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Expert on Chinese pottery presents at MSU-Northern

 

March 5, 2014

Lindsay Brown

Ralph Esposito, a professor of arts at Carroll College, talks about his trip to China.

An expert on ceramic pottery gave a presentation on his travels to China and the pottery it is famous for Tuesday night in the latest installment of the Chancellor's Lecture Series at Montana State University-Northern

Ralph Esposito, a professor of arts at Carroll College in Helena, traveled to China with a group of students and professors from the University of West Virginia in September of 2012.

While in China, Esposito visited Shanghai and, most importantly, Jingdezhen. Jingdezhen is known around the world for its expertly crafted ceramic pottery, and many of the world's premiere pottery-makers and sculptors visit the city to experience the expertise which goes into the art.

The city started its path to its claim to fame when a Chinese emperor ordered the best pottery-makers from around the world to the city to make him "imperial ceramics."

Esposito gave two lectures in the city and took several workshops to learn the potters' techniques, many of which were contrary to the methods taught to him in the United States.

The potters of Jingdezhen made by hand what could only be made by machine in the U.S., he said. Fifteen-foot vases, six-foot tiles, close-to-perfect round pots - all made at an astonishing speed by workers split into a very specific division of labor.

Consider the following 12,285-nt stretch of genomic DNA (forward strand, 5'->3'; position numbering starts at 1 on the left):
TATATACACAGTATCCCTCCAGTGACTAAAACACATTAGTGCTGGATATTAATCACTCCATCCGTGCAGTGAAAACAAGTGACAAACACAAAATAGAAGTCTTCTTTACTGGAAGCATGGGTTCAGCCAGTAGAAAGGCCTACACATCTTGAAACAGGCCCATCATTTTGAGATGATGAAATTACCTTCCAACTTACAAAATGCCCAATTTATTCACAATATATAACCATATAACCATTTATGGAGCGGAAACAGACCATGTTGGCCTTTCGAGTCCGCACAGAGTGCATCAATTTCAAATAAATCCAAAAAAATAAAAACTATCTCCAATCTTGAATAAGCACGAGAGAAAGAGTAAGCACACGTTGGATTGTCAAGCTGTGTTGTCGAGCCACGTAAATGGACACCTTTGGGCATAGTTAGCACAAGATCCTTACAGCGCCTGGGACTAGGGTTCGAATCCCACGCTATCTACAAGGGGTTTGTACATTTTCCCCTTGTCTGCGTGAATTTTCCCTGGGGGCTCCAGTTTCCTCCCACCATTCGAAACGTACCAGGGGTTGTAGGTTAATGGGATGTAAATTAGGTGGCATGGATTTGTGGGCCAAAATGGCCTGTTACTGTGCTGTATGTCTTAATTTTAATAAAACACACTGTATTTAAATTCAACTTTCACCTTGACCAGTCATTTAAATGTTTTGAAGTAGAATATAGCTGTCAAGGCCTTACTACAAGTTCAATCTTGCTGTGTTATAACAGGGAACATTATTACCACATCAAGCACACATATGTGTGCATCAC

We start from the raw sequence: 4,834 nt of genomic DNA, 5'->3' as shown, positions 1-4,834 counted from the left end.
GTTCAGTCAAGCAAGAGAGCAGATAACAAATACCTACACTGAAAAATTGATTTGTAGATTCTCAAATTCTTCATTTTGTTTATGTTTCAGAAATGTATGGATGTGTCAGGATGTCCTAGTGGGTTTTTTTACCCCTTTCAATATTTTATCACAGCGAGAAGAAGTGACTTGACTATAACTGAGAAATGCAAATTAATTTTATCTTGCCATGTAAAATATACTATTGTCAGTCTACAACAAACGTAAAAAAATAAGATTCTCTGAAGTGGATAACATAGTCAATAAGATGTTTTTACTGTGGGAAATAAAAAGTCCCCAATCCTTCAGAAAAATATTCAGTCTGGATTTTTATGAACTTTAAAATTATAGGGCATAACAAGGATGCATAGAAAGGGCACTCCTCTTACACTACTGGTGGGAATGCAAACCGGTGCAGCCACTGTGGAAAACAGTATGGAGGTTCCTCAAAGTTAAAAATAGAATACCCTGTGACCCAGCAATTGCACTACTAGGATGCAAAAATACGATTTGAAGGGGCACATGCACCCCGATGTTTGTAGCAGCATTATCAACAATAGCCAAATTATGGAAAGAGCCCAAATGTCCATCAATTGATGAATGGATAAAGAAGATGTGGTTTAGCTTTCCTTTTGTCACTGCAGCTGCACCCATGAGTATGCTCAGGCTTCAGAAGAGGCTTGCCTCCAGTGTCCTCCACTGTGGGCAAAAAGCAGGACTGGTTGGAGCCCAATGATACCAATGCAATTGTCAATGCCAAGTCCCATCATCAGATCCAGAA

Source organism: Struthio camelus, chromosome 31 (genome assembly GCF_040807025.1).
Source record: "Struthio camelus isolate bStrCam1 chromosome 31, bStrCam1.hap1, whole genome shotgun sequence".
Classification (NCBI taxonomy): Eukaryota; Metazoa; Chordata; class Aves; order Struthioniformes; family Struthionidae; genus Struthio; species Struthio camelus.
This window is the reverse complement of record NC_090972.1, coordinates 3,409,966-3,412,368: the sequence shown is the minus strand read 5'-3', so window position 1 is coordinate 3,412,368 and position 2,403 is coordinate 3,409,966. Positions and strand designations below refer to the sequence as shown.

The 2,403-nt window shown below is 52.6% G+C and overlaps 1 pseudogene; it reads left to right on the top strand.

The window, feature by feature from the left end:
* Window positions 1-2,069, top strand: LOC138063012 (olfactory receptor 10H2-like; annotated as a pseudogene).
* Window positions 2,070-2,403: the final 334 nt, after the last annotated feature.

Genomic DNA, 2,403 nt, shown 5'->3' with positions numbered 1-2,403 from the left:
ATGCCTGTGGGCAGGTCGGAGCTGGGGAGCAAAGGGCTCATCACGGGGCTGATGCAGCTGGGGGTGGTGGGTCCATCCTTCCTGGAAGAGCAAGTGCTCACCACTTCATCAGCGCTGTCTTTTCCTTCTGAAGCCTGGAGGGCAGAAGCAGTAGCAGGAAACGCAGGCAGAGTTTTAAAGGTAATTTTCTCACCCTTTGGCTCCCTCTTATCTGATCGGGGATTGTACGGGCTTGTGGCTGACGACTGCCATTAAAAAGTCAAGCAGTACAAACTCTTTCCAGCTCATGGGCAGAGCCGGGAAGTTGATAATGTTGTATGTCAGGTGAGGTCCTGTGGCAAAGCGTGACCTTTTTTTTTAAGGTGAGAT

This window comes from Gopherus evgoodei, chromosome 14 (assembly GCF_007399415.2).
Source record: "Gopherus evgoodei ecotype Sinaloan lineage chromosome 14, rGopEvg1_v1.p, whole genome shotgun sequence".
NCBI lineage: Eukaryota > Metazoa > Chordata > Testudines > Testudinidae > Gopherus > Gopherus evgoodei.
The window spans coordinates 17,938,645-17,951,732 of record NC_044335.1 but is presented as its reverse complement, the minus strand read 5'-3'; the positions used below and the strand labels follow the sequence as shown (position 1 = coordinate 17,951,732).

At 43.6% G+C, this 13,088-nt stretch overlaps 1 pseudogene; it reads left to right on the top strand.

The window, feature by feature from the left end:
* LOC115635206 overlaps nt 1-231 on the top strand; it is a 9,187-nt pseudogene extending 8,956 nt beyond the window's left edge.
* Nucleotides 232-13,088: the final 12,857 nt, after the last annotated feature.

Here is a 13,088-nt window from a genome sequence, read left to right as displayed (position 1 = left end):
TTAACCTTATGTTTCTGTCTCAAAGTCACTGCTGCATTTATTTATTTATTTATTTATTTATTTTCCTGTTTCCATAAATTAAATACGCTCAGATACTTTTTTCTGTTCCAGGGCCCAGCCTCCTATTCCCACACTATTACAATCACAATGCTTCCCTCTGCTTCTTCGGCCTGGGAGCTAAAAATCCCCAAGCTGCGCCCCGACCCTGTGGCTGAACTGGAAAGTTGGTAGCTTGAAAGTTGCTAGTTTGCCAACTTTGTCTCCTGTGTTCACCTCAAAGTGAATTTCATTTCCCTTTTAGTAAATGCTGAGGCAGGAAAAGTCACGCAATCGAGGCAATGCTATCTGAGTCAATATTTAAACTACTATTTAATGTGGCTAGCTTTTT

Esposito said the workers of Jingdezhen specialize in being able to make anything.

"If you have an idea, you can take it to Jingdezhen and they will make it," Esposito said.

Esposito shared his experiences in China with the audience in the Automotive Technology Center's lecture hall and presented pottery he purchased in the country, explaining the techniques that went into making them.

The United States' fixation on nailing formulas of mixtures used for making pottery and reliance on certain techniques was missing in Jingdezhen, where people have perfected the art as they and their ancestors have been making pottery for thousands of years. The mixtures of materials and methods the people of Jingsezhen use are handed down and practiced to the point where both commercial and artistic pottery are made using muscle-memory and a fine eye.

 

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